(3) The assignment to every dcpo P the lattice C(P) can be extend into an adjunction between the category DCPO of all dcpos and the category CLAT of all complete lattices and mappings which are left adjoints and preserve the new defined auxiliary relation <s.
(4) We introduced the pre-sober spaces and show that not every Scott space is pre-sober. However, for each complete lattice L, the Scott space Σ must be pre-sober.

12:00-12:30  Paula Severi, U Turin, Italy
Fer-Jan de Vries, U Leicester, UK
A lambda calculus for D
We define an extension of lambda calculus which is fully abstract for Scott's D-models. We do so by constructing an infinitary lambda calculus which not only has the confluence property, but also is normalising: every term has its ∞η-Böhm tree as unique normal form.
The extension incorporates a strengthened form of η-reduction besides infinite terms, infinite reductions and a bottom rule allowing to replace terms without head normal form by bottom. The new η!-reduction is the key idea of this paper. It allows us to capture in a compact and natural way Barendregt's complex ∞η-operation on Böhm trees.
As a corollary we obtain a new congruence proof for Böhm tree equivalence modulo infinite η-expansion.

Session 7

14:00-15:00  Gordon Plotkin, U Edinburgh, UK
Invited talk: Algebraic aspects of domain theory
The subject of domain theory, invented by Dana Scott, is a rich one, whose structure intertwines order theory, algebra, topology and computability. One approach is to take the ordered part as fundamental, building the rest in an order-theoretic context. Taking this point of view we explore the algebraic aspects of domain theory. These are both finitary and infinitary. On the former side one considers such conditions as bounded sups or meets, or characterisations of constructions, e.g., viewing powerdomains as various kinds of free semilattices; on the other side the definition of ω-complete partial orders is algebraic, but infinitary.
We have an enriched notion of algebra in view here, where order is taken as given and more than ordinary equational logic is needed. We develop and illustrate an appropriate logic, building on Power's work on enriched Lawvere theories and monads. This works well for enrichment relative to partial orders. For enrichment relative to ω-complete cpos, the theory also applies, but in a more complex manner. However it does not apply to enrichment relative to directed complete partial orders, which are however the more appropriate from a topological point of view. thereby illustrating a certain clash between the two domain-theoretic aspects of algebra and topology.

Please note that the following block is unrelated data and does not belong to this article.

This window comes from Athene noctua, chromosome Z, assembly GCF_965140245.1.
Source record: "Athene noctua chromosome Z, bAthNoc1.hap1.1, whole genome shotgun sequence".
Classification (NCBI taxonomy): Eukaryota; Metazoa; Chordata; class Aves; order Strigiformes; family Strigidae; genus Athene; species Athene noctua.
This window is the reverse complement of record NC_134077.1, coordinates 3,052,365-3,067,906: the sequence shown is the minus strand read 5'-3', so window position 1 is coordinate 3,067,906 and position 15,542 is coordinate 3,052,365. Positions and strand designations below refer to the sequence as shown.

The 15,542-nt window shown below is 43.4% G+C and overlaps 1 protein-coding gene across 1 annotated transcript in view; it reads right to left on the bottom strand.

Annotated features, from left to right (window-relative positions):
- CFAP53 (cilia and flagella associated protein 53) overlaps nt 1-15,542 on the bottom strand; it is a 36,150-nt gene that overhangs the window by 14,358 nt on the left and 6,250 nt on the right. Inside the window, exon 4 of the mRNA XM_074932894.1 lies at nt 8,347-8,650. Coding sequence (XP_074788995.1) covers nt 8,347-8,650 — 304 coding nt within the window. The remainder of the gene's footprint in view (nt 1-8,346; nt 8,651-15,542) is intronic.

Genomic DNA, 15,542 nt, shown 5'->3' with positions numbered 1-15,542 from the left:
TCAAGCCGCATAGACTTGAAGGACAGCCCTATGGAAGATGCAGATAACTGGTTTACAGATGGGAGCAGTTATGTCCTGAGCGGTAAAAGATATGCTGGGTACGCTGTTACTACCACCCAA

15:00-15:30  Guo-Qiang Zhang, Case Western Reserve U, USA
Ying Jiang, Chinese Academy of Sciences, China
Yixiang Chen, Shanghai Normal U, China
Stable bifinite domains: the finite antichain condition
In [1], Amadio and Curien raised the question of whether the category of stable bifinite domains is the largest cartesian closed full sub-category of the category of ω-algebraic meet-cpos with stable functions. This paper provides a progress report on our understanding of the situation, in part using a characterization of traces developed for this purpose. This characterization states that a set of compact-element pairs is the trace of a stable function if and only if it is joinable. The joinability condition offers intuition as well as another possible way for the creation of stable functions, a step lying at the heart of maximality proofs. We show that for an ω-algebraic meet-cpo D, if the higher-order stable function space [DD]→[DD] is 2/3 SFP, then D must be finitary. This is a crucial step forward in settling Amadio and Curien's question.

Session 8

16:00-17:00  Glynn Winskel, U Cambridge, UK
Invited talk: Domain theory for concurrency
Classical domain theory and denotational semantics, pioneered by Dana Scott and Christopher Strachey, has been inspirational in suggesting programming languages, their types and ways to understand them. Domain theory has played a much lesser role in research in interactive/concurrent/distributed computation. One reason perhaps is that classical domain theory has not scaled up to the more intricate models we find used in concurrency. In this talk I will describe what I see as the aims, challenges and promising approaches to a domain theory for concurrency.